It’s important that the industry changes, and if that means a project has to be delayed a while, then so be it.

— senior Jack Carlson

When you think of the term strike, you most often associate a strike action with the blue-collar working class, the real salt-of-the-earth – miners, truck drivers, stevedores, railroad workers, and the like – with the odd teachers’ or sanitation workers’ strike here and there. Since early July, the United States has been dealing with a whole different kind of labor dispute seldom seen by our generation: Hollywood screenwriters and actors are walking out of the studio and marching down the picket line.

The filmmakers’ unions at the heart of the strikes are the Writers Guild of America (WGA) and the Screen Actors Guild – American Federation of Television and Radio Artists (SAG-AFTRA), which, together, represent hundreds of thousands of film and television creatives across America. Their dispute is against the Alliance of Motion Picture and Television Producers (AMPTP), which represents over 350 prominent film production companies, the likes of which include entertainment giants like Disney, Netflix, and FOX. 

The primary issues taken up with the strikes are job security and wages; Artists working in the entertainment industry believe they should be paid more, and for the entire duration of pre- and post-production of the movies and shows they work on. Writers and actors have also complained about a lack of residuals – payments made to creatives after a piece of media’s initial release run – they receive from streaming services. On top of that, there are growing concerns about the integration of rapidly-developing artificial intelligence into the creative process, which many artists fear might take over their jobs. Tensions between artists and producers have been building for some time now, with studios becoming more and more hostile towards the demands of Hollywood labor unions to rectify these growing issues. 

Hollywood writers and actors guilds have struck separately in the past for myriad reasons, but their differing interests and avenues of negotiation with producers mean they rarely collaborate on labor disputes; The current joint strike is the first of its kind since 1960, when SAG and the WGA simultaneously struck for better wages and pensions.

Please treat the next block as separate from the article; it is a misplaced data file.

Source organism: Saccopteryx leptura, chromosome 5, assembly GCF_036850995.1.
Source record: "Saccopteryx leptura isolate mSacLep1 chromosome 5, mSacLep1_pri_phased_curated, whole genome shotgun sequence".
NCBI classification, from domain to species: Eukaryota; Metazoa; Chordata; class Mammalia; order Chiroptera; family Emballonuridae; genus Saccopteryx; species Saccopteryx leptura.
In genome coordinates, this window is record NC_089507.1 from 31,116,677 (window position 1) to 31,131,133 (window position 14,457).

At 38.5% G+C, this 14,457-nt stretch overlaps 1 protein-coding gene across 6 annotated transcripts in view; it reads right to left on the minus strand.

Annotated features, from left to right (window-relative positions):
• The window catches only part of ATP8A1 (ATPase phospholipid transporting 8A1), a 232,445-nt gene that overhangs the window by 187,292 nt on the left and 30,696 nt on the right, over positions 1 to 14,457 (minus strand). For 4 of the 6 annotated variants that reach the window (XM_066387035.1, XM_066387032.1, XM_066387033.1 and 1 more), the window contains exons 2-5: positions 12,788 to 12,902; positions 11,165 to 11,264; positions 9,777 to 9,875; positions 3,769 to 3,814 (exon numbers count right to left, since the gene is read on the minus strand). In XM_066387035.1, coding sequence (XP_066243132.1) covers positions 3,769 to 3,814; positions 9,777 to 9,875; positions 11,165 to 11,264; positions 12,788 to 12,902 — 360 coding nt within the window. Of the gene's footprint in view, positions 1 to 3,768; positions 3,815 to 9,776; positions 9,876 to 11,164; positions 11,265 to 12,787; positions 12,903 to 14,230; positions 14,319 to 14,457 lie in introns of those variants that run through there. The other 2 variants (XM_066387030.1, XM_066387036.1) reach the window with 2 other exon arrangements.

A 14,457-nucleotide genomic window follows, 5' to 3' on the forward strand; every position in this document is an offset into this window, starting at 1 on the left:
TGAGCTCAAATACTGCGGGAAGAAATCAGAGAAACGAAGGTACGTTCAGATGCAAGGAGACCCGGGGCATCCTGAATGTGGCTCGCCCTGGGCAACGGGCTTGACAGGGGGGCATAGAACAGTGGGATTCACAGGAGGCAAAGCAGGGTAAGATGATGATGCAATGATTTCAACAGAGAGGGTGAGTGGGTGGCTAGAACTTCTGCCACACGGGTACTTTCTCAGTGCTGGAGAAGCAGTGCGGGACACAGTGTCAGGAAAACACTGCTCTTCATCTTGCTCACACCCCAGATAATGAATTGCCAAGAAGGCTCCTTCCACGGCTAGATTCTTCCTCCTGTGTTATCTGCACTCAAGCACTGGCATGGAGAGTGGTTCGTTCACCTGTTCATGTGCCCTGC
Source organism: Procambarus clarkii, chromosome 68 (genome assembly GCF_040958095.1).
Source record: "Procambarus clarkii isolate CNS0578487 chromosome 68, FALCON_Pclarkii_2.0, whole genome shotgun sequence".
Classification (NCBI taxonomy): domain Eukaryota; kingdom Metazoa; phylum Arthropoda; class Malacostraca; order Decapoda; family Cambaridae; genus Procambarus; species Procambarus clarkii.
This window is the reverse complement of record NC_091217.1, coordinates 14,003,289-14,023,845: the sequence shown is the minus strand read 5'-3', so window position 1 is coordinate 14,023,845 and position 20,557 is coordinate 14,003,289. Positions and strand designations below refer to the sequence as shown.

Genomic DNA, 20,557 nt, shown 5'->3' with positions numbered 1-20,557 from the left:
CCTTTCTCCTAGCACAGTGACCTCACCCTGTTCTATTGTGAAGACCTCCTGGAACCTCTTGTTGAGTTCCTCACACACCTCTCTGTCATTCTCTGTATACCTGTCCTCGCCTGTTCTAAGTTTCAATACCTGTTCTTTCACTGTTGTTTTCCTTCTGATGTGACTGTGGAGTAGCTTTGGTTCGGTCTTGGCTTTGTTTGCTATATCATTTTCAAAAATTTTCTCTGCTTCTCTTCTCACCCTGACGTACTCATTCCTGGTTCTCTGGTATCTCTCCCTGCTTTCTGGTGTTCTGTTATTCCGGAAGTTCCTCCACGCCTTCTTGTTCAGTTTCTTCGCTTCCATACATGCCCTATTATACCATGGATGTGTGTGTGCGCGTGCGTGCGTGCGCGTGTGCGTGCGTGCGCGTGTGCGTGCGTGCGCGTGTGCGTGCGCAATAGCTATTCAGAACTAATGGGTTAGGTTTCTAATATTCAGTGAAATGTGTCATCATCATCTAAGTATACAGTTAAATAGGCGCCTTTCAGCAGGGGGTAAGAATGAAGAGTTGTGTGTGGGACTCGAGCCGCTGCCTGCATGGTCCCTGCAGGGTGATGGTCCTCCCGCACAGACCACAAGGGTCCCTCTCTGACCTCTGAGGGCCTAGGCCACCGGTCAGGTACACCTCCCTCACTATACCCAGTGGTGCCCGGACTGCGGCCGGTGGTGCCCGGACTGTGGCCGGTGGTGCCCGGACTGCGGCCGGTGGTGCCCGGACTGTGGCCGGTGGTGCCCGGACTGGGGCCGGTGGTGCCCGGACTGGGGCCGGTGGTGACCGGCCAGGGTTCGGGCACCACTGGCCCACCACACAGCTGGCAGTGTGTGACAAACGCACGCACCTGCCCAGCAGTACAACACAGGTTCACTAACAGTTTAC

The current creative work stoppages have stalled hundreds of AMPTP-affiliated productions, affecting the largest interruption to the entertainment industry since the beginning of the Coronavirus pandemic in 2020. 

“Spider-Man: Beyond the Spider-Verse” is among the many projects put on indefinite hold. Senior Jalen Hobbs has been closely following the film’s development in the wake of the strikes, saying, “I know the producers said they haven’t worked on it much at all because of the writers’ strike, and because of that they can’t do any animation.”

“These studios make a lot of money, and they’re not paying their fair share to their writers who are the backbone of all their productions,” Hobbs continued. “It’s kind of a shame that the studios aren’t doing this already so the writer’s have to strike for weeks and months at a time to do something about it.”

Though the WGA has reached a tentative deal with studios to put an end to its strike, it is unclear when exactly SAG will do the same, or if the strikes will yield any positive changes for film, television, and the entertainment industry as a whole.

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About the Contributors
Chase Zagurski
Chase Zagurski, Reporter
Chase is a senior. This is his first year on the newspaper staff. Outside of academics, Chase enjoys swimming, shooting, playing video games, and listening to music.
Ali Arias
Ali Arias, Artist
Ali is a senior and this is her first year on the newspaper staff. Outside of school, Ali enjoys finding new music to share and spending hours working on a new art piece. She takes many things as inspiration for her art and prioritizes critiquing.